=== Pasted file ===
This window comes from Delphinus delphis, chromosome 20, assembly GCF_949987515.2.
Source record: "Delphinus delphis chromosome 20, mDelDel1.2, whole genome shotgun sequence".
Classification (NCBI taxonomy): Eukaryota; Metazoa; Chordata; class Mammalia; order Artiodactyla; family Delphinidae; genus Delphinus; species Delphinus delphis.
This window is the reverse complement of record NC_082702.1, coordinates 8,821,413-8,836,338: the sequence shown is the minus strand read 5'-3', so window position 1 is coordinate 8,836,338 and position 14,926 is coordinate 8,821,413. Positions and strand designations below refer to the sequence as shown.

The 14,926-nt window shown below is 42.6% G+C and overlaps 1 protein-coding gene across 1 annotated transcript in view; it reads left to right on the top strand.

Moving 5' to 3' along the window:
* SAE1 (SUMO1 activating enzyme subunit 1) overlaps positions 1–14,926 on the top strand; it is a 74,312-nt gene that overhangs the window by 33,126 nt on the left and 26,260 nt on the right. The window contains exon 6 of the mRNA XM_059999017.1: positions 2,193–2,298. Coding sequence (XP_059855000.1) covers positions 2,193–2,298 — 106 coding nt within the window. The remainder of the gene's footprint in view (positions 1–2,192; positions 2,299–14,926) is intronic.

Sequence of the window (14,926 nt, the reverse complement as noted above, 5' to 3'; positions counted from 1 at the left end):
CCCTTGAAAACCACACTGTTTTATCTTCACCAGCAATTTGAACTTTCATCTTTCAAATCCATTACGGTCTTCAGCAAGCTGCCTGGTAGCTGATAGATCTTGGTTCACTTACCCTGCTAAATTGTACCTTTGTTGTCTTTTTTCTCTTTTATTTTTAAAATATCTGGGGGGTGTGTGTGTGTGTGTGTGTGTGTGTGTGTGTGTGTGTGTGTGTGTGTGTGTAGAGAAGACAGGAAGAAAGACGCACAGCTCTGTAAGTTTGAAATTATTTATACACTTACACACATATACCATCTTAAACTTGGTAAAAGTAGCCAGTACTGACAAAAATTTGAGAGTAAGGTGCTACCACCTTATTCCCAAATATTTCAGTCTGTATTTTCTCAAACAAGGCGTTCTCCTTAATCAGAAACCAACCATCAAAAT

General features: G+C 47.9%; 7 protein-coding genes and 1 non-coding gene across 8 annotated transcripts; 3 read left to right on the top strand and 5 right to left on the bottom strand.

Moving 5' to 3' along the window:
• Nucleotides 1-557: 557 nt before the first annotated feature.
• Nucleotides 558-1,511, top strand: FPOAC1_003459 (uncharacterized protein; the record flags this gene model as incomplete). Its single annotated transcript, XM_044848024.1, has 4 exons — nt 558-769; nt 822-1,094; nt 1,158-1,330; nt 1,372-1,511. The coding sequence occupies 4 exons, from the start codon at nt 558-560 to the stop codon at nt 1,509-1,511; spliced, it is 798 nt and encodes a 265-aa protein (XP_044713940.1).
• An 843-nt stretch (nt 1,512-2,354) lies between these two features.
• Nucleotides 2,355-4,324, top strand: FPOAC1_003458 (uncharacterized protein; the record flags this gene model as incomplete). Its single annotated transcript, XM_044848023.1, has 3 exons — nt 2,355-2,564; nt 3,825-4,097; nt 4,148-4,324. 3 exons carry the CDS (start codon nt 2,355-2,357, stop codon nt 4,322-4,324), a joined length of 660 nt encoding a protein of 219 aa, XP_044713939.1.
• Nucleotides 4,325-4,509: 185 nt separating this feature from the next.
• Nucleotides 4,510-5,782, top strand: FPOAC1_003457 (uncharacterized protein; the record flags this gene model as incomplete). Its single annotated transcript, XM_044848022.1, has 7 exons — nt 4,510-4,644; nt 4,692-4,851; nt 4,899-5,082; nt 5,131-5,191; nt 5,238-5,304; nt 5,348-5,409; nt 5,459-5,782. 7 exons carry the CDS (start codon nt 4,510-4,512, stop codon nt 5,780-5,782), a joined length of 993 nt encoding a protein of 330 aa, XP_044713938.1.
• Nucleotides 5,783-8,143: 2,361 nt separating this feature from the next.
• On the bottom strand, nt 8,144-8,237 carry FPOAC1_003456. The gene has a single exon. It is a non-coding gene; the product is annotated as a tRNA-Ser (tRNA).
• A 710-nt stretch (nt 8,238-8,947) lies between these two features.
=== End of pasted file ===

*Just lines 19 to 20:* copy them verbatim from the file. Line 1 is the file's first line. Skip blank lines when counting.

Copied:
• On the bottom strand, nt 8,144-8,237 carry FPOAC1_003456. The gene has a single exon. It is a non-coding gene; the product is annotated as a tRNA-Ser (tRNA).
• A 710-nt stretch (nt 8,238-8,947) lies between these two features.